Consider this: You're at the Celtics-Lakers game and find yourself curious to know what people around you are tweeting about.
A group of four University of Arizona computer science students created an application that allows iPhone, iPod touch and iPad users to do just that, and have subsequently garnered some attention from Apple.
And it all began with an idea.
Thomas Smallwood, a UA computer science major, figured it would be simple enough to gather a few tech-savvy friends to begin developing applications, or apps, immediately after taking an introductory programming course.
He and Cody Jorgensen, another computer science major, began working together to develop the idea for Twitscape, which is now available at the App Store and has received about 450 downloads since the March launch.
The two then collaborated with identical twin bothers Charles and James Magahern, also UA computer science majors, to build the application.
The location-based, anonymous client lets users with or without Twitter accounts find out what Twitter users are tweeting about.
The app, which uses a GPS system to grab tweets submitted by individuals in the vicinity, is currently in use in Tucson, Phoenix, Los Angeles, Las Vegas, Chicago, Boston, New York and about a dozen other U.S. cities.
It may have been a simple idea, but it hasn't been easy work.
"We've worked until 5 a.m. sometimes," said Charles Magahern. "We had been looking for an idea for a while. We figured that whether it sells or not, it's a great learning experience, and I figured this was a good start for us."
Jorgensen, Charles Magahern and Smallwood built the Twitscape application while James Magahern, who is working on additional apps and also games, created its icon.
"It seems like with most computer science majors, people tend to start on the Web," said James Magahern, who noted that he got his start by working on programming and graphic design before moving into development.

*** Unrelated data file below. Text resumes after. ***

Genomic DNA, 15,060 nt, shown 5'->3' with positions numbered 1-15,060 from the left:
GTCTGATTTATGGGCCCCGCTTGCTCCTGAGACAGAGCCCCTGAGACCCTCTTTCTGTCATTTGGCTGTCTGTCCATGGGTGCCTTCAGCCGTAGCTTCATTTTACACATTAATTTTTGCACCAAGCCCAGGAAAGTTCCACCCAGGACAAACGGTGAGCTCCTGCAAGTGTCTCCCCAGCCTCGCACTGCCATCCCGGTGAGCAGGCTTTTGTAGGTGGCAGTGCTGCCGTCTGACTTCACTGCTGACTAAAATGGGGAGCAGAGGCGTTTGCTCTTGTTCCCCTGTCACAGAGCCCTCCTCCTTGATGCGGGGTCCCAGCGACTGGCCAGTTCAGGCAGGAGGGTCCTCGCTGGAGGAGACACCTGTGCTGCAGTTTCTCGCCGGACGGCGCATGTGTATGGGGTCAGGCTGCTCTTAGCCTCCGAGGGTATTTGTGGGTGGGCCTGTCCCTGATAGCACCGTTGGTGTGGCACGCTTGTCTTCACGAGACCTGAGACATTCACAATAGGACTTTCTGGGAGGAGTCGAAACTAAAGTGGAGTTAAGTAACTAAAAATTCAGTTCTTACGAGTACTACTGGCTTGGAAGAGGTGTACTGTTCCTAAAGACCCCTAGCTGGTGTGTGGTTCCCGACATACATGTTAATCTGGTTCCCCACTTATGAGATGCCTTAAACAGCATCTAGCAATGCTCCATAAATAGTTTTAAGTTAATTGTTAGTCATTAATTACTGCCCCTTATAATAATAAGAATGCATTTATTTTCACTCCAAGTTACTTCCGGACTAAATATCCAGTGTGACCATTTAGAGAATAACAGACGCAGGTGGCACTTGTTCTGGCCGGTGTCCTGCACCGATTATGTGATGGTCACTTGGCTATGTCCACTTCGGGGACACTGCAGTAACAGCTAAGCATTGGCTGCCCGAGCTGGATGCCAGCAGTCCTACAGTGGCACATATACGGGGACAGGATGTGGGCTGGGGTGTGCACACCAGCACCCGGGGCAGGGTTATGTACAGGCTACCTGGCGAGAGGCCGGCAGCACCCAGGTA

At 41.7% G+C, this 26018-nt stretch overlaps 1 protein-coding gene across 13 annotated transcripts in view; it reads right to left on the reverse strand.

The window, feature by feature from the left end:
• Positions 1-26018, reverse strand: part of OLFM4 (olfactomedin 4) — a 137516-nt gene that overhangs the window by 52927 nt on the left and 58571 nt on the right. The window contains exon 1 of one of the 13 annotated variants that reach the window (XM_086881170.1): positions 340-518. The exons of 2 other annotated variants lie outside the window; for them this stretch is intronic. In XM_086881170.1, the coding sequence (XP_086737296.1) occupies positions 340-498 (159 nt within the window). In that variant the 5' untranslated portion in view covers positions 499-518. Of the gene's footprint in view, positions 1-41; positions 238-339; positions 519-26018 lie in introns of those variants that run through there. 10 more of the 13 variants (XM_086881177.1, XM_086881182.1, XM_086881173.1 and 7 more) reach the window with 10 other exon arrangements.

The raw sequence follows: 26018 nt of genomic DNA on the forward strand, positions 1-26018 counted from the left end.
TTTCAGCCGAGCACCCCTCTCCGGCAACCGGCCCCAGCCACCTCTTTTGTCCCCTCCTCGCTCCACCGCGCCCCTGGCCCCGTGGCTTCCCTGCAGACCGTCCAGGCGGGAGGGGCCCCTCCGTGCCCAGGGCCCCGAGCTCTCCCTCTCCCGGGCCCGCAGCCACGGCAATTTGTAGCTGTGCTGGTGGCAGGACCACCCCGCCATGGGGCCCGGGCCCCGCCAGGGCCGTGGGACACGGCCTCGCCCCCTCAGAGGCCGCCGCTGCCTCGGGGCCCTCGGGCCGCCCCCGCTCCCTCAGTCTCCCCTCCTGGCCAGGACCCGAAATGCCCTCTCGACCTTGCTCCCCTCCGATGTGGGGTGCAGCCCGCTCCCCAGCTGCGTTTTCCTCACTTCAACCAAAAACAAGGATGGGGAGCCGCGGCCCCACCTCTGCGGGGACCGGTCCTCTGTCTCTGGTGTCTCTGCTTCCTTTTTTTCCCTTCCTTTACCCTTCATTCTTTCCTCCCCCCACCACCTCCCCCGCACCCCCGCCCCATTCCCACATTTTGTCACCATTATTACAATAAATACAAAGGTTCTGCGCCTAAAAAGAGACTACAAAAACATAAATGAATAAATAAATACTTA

"The app boom is huge," he said. "Apps are getting tremendously popular. This is where the information age is heading, and that's what I wanted to get into."
The work has already resulted in a spinoff company for Smallwood and Jorgensen, a UA Honors College student.
After working on Twitscape, they established Objective Coders, LLC, which targets individuals and businesses that want to develop apps for the iPod, iPad and Motorola Android. The two are already working with five clients, which is enough work to keep them busy daily, but they are looking for more work through the summer.
Smallwood, who said they work with clients for the initial app releases and also updates, are not surprised by the demand: "We saw a need and we wanted to put out a quality product."
The four students also were selected among a group of 300 students around the world to receive scholarships to attend Apple's Worldwide Developers Conference 2010, which will be held in San Francisco beginning June 7.
The conference will connect the group with some of the best programmers from around the world.
"Now that there is a new platform on the market, the iPad, we figured there is going to be a lot more content this year," said Charles Magahern, who received the scholarship last year and noted that each student applied independly for the scholarship program.
"It is really exciting. It's almost like a celebrity event," he said. "It's an honor to go back."